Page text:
Town to Town © Niall McDiarmid
Town to Town © Niall McDiarmid
Town to Town © Niall McDiarmid
Town to Town © Niall McDiarmid
Town to Town © Niall McDiarmid
Town to Town © Niall McDiarmid
Town to Town © Niall McDiarmid
Town to Town © Niall McDiarmid
Town to Town © Niall McDiarmid
Town to Town © Niall McDiarmid
Town to Town © Niall McDiarmid
Town to Town © Niall McDiarmid
Town to Town © Niall McDiarmid

Niall McDiarmid is one of the best photographers working with picture agency Millennium Images — enter the current #FotoRoomOPEN edition and you may become a Millennium Images contributing photographer yourself (applications close next 15 February!)

Town to Town by 52 year-old Scottish photographer Niall McDiarmid is a collection of street portraits (also published as a currently sold out photobook) shot by Niall in small cities across Britain. Initially, his idea was to work in London only, but then he started taking trains to smaller towns like Hastings, Southend-on-Sea and Camden Town, often choosing the destination simply based on where it was cheaper to go to. In the end, the portraits of Town to Town were shot in about 200 different places.

Although not exclusively a portrait photographer, portraits do take up a lot of Niall’s production and are what he is best-known for. “I’m a curious person—I like meeting new people” Niall says. “I’m good at sparking conversations with strangers, it’s something I enjoy. I’m not sure where it comes from… I suppose being Scottish helps: small talk is my stock-in-trade.” But what catches his eye about one person and not another to decide that he wants to take their photograph? “I’m interested in people who say something about the area or town I am in. I also try to include elements of color, shape and pattern into the portraits. Color is particularly important to me because I feel Britain is often represented with muted colors, but that’s not how I see it. In general, I think it’s important that I have my own style so that viewers can recognize my work.”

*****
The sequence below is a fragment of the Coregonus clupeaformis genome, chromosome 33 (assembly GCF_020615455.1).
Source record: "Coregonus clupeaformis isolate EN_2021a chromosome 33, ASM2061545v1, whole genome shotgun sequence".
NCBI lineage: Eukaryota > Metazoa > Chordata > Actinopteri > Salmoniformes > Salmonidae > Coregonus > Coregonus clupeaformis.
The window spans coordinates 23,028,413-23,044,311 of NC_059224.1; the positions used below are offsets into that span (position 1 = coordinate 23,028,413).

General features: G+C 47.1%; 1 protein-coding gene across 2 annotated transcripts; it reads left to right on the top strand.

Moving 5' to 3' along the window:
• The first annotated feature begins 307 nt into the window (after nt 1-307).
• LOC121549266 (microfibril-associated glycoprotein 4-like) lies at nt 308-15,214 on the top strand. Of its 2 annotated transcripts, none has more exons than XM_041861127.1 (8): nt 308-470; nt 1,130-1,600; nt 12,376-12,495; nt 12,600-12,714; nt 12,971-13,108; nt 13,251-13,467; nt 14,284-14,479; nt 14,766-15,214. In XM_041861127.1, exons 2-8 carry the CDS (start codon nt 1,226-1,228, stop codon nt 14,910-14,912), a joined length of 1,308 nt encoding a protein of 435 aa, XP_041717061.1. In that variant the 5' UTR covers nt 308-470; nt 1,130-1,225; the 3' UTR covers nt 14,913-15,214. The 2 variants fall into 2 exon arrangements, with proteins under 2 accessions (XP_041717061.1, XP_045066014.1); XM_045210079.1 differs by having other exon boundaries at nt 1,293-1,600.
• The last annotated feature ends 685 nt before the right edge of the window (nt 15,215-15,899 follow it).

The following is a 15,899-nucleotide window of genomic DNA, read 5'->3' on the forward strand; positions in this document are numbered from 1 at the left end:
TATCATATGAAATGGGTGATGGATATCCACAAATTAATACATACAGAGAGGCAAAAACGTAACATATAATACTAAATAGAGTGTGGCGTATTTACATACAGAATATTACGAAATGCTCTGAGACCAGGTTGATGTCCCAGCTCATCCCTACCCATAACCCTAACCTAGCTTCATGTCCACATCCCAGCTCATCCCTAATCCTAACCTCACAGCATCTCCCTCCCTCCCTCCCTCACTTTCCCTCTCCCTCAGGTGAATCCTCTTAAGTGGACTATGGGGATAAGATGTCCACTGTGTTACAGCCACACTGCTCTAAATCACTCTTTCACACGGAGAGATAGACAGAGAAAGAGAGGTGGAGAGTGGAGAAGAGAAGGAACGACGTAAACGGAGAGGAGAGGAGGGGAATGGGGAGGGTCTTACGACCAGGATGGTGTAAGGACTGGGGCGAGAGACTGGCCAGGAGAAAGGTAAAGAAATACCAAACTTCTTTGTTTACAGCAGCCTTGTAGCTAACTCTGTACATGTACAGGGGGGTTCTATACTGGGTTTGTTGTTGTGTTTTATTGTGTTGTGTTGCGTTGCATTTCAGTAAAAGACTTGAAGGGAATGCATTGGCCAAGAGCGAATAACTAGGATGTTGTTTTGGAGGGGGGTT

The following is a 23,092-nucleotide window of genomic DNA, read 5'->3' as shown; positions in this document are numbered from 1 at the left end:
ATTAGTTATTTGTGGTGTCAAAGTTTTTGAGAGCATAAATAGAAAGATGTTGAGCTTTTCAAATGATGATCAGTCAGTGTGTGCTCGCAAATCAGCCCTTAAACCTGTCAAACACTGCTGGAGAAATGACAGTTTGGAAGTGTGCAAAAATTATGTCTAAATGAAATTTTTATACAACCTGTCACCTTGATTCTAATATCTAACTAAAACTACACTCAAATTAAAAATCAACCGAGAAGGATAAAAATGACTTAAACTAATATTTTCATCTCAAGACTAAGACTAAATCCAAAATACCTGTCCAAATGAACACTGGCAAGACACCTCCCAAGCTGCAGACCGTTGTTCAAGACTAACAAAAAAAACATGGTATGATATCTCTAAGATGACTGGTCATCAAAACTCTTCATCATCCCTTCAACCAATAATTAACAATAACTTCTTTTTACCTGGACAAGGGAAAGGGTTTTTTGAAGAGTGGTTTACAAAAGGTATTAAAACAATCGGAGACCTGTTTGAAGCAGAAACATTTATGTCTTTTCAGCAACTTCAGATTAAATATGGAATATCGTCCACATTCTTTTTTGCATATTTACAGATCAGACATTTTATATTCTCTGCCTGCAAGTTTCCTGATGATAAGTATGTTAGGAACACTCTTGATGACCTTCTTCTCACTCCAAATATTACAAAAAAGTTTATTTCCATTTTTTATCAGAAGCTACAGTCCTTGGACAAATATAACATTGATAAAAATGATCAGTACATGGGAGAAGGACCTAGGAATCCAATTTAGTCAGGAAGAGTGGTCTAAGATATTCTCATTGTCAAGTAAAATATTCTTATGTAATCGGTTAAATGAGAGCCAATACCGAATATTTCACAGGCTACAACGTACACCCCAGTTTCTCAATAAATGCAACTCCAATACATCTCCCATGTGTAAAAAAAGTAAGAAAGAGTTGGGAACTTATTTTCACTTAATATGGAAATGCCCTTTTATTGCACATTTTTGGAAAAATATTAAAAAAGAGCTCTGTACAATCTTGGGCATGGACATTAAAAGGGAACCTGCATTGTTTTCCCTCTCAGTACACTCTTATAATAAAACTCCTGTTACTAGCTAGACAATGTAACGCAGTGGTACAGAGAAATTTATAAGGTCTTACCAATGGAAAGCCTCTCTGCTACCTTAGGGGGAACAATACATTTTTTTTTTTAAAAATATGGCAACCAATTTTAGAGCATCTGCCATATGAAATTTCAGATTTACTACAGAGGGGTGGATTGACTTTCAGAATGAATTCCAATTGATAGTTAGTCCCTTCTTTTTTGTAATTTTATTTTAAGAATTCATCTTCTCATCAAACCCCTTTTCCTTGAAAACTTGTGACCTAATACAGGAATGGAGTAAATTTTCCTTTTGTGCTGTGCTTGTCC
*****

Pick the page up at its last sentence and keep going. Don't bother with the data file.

Niall shot the portraits of Town to Town over a period of six years. Of all the pictures he took, he selected a final edit of 60 portraits printed in the book: “Hopefully the whole combined body of work is a marker for Britain at this time. I wanted to show a cross section of society from across Britain—a mix of age, gender and ethnicity. I’ve made portraits from as far as north as Dingwall in northern Scotland all the way south to Bodmin in Cornwall, so I hope viewers can see something new about Britain that shows the country is changing and becoming a more diverse society.”

The main influences on Niall’s photography have been “my family and my background, as it is for most photographers. As I get a little older and more established in photography, other photographers’ work seems to have less of an influence. At the moment I’m more interested in how other creative people—not just photographers—keep moving on, making new work, producing books, records, artwork, exhibitions etc.”

Some of his favorite contemporary photographers are Janet Delaney, Tom Wood, Margaret Mitchell, Martin Parr, Sian Davey and Andrew Jackson. The last photobooks he bought were Per Strada by Guido Guidi and Past K-Ville by Mark Steinmetz; the next he’s going to by is Public Matters by Janet Delaney.

Niall’s #threewordsforphotography are:
People. Color. Hope.

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